• Whether the robocall was soliciting goods or services; and
  • The topic of the robocall scam (e.g. student loans, Social Security numbers, IRS liability, etc.). 

To file a robocall complaint and learn more about Michigan’s Robocall Crackdown Initiative, visit the Attorney General’s website.

Beware of Social Security scams on the Web and Social Media!

Web Links on Scams:

Social Security Commissioner Andrew Saul warns the public about fraudulent phone calls:

Report a Social Security Phone Scam:

What you should do if you receive a suspicious Social Security phone call:

Phone Scam Alert TV and Radio Public Service Announcement:

Social Media Posts on Scams:

Social Security Commissioner Andrew Saul warns the public about fraudulent phone calls from individuals falsely claiming to be Social Security employees. Watch now:

If you receive a suspicious Social Security call: 1) Hang up. 2) Do not provide personal information, money, or retail gift cards. 3) Report suspicious calls at: For more info on how to protect yourself, check out the FAQ:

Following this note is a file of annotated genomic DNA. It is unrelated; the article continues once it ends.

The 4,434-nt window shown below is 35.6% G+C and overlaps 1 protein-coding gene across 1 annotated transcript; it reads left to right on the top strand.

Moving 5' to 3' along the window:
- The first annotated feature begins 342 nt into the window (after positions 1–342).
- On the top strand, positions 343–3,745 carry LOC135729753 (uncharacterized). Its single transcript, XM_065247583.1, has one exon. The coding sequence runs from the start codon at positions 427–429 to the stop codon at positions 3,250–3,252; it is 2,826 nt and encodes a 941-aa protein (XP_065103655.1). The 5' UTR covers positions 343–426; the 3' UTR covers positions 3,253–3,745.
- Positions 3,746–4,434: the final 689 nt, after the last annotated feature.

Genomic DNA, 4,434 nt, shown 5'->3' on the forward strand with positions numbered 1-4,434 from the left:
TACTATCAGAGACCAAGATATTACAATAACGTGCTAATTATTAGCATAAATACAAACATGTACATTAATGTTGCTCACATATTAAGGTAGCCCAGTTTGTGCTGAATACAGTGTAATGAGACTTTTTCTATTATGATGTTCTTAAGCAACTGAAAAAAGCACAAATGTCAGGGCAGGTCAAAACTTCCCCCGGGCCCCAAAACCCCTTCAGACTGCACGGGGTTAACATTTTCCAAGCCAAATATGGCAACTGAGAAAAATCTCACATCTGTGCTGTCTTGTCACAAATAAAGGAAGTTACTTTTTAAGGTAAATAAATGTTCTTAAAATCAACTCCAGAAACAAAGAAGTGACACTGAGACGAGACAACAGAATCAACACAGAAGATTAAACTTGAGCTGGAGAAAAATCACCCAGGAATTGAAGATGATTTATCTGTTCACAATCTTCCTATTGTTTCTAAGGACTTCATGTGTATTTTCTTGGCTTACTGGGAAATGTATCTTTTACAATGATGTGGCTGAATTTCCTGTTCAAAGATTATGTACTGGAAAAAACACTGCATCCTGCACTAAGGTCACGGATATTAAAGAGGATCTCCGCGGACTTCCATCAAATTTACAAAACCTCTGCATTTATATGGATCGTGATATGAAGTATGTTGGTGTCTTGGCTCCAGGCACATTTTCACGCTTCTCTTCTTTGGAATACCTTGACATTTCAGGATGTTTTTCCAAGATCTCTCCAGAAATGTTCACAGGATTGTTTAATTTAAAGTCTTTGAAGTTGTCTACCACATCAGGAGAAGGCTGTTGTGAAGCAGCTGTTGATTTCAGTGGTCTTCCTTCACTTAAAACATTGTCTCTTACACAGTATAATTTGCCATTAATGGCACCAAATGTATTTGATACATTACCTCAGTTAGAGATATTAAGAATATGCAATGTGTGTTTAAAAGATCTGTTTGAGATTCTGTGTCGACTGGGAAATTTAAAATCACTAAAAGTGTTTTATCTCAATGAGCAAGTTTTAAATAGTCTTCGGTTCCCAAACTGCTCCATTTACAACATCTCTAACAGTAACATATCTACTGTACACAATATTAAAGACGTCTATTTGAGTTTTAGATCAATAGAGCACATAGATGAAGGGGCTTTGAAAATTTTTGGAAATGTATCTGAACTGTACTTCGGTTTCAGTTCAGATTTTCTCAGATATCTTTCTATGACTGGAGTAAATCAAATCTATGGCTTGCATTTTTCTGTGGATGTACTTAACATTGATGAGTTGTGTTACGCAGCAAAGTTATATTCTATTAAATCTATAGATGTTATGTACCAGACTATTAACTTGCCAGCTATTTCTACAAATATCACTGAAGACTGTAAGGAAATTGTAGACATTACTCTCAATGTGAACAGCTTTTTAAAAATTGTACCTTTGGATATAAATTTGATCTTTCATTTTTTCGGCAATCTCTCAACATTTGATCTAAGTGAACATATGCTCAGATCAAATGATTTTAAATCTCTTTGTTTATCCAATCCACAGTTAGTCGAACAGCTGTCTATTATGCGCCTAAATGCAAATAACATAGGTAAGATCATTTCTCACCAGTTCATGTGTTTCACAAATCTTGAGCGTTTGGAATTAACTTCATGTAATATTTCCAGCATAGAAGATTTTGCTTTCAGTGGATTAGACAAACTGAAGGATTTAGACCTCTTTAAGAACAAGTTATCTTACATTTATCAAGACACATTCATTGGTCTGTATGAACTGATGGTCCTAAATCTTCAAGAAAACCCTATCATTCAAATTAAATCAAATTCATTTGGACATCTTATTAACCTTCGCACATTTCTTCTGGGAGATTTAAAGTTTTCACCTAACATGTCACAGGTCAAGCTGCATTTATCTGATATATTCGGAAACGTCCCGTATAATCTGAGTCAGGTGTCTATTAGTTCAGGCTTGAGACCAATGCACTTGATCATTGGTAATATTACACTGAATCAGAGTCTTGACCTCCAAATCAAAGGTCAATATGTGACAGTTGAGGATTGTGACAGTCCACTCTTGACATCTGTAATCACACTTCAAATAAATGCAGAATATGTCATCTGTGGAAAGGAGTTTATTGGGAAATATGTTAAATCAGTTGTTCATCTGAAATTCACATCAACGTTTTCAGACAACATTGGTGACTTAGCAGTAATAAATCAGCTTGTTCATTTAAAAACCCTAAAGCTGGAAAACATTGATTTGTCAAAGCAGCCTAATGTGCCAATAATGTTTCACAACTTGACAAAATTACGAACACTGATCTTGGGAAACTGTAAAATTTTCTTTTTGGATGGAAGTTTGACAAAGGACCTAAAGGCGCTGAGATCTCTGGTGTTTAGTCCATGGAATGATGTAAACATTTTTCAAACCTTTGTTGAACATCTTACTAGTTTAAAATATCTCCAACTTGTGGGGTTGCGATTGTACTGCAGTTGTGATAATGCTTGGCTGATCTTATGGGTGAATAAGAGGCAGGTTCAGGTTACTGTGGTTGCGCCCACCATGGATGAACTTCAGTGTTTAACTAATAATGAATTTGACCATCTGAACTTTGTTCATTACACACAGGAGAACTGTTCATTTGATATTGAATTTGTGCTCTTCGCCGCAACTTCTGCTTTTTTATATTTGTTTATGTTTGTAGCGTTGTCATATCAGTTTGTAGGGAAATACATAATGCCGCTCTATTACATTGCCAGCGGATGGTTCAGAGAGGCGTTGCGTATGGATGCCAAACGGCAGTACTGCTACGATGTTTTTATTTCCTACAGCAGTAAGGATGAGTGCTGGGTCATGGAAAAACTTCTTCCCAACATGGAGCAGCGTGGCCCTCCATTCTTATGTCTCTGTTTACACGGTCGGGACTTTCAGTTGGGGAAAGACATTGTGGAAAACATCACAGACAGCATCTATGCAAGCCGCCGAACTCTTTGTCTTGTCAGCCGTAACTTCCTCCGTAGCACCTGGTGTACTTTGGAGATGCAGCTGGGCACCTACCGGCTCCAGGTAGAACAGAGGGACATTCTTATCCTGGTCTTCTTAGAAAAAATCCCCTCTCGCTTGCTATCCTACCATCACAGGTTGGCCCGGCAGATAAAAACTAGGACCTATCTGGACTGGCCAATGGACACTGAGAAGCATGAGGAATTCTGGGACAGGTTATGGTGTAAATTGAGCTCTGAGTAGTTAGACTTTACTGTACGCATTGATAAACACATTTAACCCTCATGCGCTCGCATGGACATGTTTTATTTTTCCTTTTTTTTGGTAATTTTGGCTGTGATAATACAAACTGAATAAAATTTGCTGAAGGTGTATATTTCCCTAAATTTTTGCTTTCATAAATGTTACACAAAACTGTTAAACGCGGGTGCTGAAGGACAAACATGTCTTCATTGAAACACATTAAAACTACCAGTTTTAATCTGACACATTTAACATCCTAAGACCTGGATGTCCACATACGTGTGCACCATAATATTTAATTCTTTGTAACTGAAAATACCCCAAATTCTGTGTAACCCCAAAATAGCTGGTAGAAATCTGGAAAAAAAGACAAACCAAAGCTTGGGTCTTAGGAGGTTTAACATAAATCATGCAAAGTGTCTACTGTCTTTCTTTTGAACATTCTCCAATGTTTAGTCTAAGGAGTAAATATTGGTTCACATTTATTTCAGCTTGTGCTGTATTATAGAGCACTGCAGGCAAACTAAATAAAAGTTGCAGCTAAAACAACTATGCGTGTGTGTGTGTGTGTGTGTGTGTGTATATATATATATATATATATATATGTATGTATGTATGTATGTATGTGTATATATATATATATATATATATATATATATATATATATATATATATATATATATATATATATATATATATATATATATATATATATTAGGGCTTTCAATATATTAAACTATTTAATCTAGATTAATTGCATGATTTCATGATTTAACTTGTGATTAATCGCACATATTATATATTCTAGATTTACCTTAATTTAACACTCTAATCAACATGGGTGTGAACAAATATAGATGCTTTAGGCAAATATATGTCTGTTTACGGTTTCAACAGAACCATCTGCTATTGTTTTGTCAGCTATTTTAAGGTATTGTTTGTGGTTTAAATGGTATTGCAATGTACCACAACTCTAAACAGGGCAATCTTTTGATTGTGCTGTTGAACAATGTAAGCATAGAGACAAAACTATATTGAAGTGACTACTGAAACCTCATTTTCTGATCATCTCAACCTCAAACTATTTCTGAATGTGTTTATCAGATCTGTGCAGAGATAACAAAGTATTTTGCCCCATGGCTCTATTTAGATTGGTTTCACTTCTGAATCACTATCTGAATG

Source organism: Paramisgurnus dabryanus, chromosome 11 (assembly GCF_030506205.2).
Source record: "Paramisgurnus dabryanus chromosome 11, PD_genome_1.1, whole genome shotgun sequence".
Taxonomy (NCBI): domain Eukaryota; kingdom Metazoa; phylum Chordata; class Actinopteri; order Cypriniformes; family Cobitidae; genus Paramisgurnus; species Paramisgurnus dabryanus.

Social Security takes protecting your personal information seriously. Please see this important message from the Social Security Commissioner on how to protect yourself from phone scams:

Please watch this important message from Social Security Commissioner Saul to protect yourself from telephone scammers pretending to be government employees:

Scammers go to great lengths to trick you out of your personal information, but you can help keep your records safe. Learn how at:

That call is not from Social Security. Don’t fall victim to scammers. Learn how you can protect your information at #SocialSecurityMatters:

Beware of #scams and caller-ID “spoofing” schemes! Learn how to protect yourself from fraudsters here:

What should you do if you get a call claiming there’s a problem with your Social Security number or account? Answer:

Beware of Social Security scams! Learn how to protect yourself here: Share this info with your family and friends.